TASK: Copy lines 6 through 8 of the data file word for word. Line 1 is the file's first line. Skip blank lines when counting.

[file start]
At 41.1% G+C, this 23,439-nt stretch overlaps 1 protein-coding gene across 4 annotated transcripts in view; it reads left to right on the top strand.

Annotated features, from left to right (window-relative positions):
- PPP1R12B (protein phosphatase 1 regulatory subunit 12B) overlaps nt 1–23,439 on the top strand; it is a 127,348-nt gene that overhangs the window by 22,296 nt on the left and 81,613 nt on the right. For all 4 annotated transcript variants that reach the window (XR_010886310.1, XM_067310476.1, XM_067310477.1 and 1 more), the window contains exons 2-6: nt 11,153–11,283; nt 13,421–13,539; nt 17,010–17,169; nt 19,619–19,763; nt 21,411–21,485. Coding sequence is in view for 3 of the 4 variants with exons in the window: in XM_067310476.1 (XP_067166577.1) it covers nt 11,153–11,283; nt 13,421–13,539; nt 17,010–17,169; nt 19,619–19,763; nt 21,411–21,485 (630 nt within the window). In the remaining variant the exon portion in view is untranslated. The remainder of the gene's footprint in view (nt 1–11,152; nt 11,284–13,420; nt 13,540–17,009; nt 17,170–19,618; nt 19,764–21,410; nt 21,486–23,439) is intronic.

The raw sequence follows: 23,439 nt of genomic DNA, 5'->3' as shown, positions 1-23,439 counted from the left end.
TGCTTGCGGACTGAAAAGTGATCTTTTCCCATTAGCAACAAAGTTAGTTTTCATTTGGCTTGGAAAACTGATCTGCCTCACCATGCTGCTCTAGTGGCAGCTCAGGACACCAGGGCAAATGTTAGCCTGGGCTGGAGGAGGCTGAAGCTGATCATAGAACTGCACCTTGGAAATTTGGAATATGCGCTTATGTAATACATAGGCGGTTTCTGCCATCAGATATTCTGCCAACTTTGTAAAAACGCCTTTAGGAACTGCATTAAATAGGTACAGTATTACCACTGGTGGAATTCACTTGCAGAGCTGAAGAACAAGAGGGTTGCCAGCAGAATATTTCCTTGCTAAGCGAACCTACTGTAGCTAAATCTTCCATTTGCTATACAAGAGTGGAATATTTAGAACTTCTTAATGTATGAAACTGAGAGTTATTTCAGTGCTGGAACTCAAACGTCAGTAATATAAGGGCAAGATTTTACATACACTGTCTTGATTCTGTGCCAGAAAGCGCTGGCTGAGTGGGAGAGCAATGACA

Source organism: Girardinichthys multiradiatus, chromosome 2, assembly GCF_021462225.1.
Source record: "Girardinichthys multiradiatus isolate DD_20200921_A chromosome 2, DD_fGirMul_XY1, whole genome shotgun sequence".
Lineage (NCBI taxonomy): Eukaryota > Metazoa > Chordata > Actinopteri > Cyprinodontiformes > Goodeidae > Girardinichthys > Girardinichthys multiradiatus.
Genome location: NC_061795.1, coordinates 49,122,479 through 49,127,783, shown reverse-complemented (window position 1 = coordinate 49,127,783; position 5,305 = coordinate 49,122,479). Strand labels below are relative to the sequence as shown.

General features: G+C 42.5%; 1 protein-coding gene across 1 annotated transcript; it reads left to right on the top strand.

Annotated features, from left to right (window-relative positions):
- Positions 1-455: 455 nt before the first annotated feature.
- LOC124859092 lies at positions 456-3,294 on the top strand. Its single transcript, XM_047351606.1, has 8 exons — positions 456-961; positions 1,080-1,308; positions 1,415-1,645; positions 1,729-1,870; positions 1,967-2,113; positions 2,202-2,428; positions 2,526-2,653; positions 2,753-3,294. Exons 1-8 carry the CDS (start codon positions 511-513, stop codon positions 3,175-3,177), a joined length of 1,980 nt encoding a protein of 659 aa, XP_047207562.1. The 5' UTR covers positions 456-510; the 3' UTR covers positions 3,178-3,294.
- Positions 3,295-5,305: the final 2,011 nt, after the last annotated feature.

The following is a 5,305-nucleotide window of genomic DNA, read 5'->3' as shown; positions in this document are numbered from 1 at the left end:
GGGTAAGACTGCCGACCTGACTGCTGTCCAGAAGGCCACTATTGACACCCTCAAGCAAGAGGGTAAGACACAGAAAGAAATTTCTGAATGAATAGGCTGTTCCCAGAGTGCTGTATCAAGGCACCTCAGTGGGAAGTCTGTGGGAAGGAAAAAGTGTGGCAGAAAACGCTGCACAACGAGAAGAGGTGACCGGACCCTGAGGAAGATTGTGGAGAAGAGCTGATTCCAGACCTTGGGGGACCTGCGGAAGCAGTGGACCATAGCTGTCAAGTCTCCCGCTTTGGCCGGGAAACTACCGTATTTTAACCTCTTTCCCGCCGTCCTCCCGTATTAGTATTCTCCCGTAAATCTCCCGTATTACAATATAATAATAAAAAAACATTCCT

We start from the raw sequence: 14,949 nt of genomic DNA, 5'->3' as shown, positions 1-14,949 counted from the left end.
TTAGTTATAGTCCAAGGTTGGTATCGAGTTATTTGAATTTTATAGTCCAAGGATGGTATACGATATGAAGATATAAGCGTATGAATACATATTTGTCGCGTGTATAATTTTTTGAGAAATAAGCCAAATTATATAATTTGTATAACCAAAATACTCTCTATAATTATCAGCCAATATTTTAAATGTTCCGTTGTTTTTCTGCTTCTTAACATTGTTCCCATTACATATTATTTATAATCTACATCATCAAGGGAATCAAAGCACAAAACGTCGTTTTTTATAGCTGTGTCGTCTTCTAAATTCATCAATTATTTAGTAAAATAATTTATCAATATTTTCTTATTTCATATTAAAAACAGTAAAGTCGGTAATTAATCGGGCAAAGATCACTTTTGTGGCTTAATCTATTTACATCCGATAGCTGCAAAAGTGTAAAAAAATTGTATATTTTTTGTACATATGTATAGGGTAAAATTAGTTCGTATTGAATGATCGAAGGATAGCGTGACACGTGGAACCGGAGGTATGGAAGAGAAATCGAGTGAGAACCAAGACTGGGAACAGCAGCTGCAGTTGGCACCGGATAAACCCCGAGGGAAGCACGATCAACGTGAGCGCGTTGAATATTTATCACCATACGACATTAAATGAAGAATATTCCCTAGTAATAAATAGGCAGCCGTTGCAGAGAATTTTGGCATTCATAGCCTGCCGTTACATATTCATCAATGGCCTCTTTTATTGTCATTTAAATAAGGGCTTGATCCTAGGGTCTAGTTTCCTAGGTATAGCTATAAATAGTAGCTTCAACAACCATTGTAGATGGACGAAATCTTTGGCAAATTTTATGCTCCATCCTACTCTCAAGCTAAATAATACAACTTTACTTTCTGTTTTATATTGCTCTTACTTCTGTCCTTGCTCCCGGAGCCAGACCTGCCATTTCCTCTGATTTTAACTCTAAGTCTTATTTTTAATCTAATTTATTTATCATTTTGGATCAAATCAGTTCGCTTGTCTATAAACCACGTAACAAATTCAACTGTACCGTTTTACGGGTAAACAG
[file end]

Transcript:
Source organism: Girardinichthys multiradiatus, chromosome 2, assembly GCF_021462225.1.
Source record: "Girardinichthys multiradiatus isolate DD_20200921_A chromosome 2, DD_fGirMul_XY1, whole genome shotgun sequence".
Lineage (NCBI taxonomy): Eukaryota > Metazoa > Chordata > Actinopteri > Cyprinodontiformes > Goodeidae > Girardinichthys > Girardinichthys multiradiatus.